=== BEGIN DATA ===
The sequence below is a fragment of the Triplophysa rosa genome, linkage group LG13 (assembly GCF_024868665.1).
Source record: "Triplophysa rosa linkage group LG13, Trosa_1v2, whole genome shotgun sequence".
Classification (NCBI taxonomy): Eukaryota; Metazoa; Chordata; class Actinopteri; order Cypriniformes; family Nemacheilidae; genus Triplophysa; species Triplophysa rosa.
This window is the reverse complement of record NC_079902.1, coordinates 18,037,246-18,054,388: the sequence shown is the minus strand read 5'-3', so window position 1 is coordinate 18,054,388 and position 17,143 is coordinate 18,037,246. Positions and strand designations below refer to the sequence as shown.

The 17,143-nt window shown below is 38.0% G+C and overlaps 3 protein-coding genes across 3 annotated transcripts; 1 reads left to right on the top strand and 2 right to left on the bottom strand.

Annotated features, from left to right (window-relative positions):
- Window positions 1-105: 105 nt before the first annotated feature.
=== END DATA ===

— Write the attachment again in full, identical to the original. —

The sequence below is a fragment of the Triplophysa rosa genome, linkage group LG13 (assembly GCF_024868665.1).
Source record: "Triplophysa rosa linkage group LG13, Trosa_1v2, whole genome shotgun sequence".
Classification (NCBI taxonomy): Eukaryota; Metazoa; Chordata; class Actinopteri; order Cypriniformes; family Nemacheilidae; genus Triplophysa; species Triplophysa rosa.
This window is the reverse complement of record NC_079902.1, coordinates 18,037,246-18,054,388: the sequence shown is the minus strand read 5'-3', so window position 1 is coordinate 18,054,388 and position 17,143 is coordinate 18,037,246. Positions and strand designations below refer to the sequence as shown.

The 17,143-nt window shown below is 38.0% G+C and overlaps 3 protein-coding genes across 3 annotated transcripts; 1 reads left to right on the top strand and 2 right to left on the bottom strand.

Annotated features, from left to right (window-relative positions):
- Window positions 1-105: 105 nt before the first annotated feature.